Results of Open Access RTC Robust at 3 Years
All of the articles in our study have now aged 3-years and we report that our initial findings were robust: articles receiving the open access treatment received more article downloads but no more citations .
During the first year of publication, open access articles received more than double the number of full-text downloads (119%, 95% C.I. 100% - 140%) and 61% more PDF downloads (95% C.I. 48% - 74%) from a third more unique visitors (32%, 95% C.I. 24% - 41%). Abstract views were reduced by nearly a third (-29%, 95% C.I. -34% - -24%) signaling a reader preference for the full article when available.
Thirty-six months after publication, open access treatment articles were cited no more frequently than articles in the control group. Open access articles received, on average, 10.6 citations (95% C.I. 9.2 -12.0) compared to 10.7 (95% C.I. 9.6 - 11.8) for the control group. No significant citation differences were detected at 12, 18, 24 and 30 months after publication.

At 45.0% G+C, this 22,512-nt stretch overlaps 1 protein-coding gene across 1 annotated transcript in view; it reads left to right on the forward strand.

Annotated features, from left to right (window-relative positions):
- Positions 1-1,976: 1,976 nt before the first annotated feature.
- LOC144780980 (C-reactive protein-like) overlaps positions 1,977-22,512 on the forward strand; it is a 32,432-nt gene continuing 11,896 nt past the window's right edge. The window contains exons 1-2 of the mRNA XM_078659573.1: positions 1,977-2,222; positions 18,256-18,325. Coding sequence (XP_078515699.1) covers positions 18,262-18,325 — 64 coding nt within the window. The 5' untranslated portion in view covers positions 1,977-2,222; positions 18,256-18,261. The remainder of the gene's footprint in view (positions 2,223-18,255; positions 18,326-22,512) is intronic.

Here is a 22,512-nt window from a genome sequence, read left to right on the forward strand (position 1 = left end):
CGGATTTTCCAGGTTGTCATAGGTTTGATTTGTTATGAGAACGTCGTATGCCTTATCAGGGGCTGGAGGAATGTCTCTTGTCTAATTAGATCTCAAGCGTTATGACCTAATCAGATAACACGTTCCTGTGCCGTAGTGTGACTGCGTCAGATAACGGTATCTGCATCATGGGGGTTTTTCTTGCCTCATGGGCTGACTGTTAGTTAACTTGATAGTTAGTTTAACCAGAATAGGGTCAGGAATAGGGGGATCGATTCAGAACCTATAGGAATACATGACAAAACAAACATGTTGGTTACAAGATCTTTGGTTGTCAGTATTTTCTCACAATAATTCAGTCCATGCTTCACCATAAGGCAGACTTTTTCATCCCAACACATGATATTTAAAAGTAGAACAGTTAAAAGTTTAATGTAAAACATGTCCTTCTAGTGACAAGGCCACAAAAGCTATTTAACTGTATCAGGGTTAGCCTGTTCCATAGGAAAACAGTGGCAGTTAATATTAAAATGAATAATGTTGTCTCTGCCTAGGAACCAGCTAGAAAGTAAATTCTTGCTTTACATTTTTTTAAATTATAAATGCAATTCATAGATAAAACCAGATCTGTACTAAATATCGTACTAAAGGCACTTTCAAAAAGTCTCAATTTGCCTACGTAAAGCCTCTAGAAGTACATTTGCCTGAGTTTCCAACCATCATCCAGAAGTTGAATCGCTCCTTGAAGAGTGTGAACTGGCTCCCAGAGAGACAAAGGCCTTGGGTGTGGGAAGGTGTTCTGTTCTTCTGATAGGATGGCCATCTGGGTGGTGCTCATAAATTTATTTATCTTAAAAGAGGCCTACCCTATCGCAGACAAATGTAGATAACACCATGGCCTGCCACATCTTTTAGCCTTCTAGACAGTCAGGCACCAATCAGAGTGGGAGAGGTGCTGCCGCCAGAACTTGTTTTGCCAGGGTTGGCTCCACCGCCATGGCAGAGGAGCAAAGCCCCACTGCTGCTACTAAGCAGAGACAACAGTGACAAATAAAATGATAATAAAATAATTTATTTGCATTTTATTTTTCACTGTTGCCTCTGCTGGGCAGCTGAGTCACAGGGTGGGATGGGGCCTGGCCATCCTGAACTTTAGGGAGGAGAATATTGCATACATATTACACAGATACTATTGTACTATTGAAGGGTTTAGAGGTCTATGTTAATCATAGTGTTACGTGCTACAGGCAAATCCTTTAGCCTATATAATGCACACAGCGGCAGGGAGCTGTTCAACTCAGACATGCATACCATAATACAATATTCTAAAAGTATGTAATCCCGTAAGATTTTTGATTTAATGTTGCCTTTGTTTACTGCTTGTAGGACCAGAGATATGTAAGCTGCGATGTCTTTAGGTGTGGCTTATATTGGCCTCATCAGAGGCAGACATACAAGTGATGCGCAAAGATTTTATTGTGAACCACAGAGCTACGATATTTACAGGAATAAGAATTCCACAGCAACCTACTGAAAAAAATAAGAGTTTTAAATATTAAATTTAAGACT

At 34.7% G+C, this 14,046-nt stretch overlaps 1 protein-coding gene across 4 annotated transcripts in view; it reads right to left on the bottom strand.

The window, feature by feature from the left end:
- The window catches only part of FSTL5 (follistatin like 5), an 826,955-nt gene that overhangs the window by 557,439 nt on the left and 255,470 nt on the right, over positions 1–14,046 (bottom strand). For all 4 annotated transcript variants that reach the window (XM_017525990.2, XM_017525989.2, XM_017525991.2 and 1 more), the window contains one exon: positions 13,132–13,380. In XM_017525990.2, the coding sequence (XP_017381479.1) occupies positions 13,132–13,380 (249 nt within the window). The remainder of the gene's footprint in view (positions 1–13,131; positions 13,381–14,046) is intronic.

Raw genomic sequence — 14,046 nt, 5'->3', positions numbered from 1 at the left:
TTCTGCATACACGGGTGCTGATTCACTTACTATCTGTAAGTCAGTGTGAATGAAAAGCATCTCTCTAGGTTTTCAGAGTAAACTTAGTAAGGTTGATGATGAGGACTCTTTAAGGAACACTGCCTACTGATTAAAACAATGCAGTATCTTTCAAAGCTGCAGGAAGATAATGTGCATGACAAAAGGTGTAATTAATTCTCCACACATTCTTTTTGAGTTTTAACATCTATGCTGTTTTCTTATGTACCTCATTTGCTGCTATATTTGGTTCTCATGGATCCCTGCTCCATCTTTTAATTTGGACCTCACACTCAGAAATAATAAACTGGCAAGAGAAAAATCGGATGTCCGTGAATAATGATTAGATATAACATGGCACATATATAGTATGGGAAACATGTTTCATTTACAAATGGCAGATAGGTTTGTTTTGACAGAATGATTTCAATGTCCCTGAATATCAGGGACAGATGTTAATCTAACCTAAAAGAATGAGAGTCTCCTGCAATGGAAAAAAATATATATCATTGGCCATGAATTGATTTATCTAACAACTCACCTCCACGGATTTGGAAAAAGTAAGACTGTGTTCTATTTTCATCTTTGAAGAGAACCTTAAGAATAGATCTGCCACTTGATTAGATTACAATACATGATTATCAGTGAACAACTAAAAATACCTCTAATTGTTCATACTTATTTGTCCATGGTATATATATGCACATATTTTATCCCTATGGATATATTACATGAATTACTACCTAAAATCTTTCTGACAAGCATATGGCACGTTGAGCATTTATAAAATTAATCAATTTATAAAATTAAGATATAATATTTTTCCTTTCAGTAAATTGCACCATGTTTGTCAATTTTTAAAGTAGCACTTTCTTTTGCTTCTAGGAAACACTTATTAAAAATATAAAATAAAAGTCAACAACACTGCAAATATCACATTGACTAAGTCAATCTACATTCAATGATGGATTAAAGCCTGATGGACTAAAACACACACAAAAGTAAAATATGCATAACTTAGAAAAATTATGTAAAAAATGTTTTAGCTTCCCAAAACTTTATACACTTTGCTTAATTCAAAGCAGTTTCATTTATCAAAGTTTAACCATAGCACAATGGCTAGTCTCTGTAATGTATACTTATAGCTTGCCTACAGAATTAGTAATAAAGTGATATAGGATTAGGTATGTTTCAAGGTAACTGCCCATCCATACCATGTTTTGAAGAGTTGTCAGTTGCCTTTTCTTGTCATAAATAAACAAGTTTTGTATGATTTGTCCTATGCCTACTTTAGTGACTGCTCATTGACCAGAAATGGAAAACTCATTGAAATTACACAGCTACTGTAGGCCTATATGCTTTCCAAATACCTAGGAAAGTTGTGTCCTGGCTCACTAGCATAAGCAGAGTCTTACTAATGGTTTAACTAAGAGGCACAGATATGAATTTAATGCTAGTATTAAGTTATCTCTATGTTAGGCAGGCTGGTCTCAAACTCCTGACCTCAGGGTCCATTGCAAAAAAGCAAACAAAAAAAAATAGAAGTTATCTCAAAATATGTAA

1. Davis, P. M. 2010. Does Open Access Lead to Increased Readership and Citations? A Randomized Controlled Trial of Articles Published in APS Journals. The Physiologist 53: 197-201. http://www.the-aps.org/publications/tphys/2010html/December/open_access.htm
Competing interests: No competing interests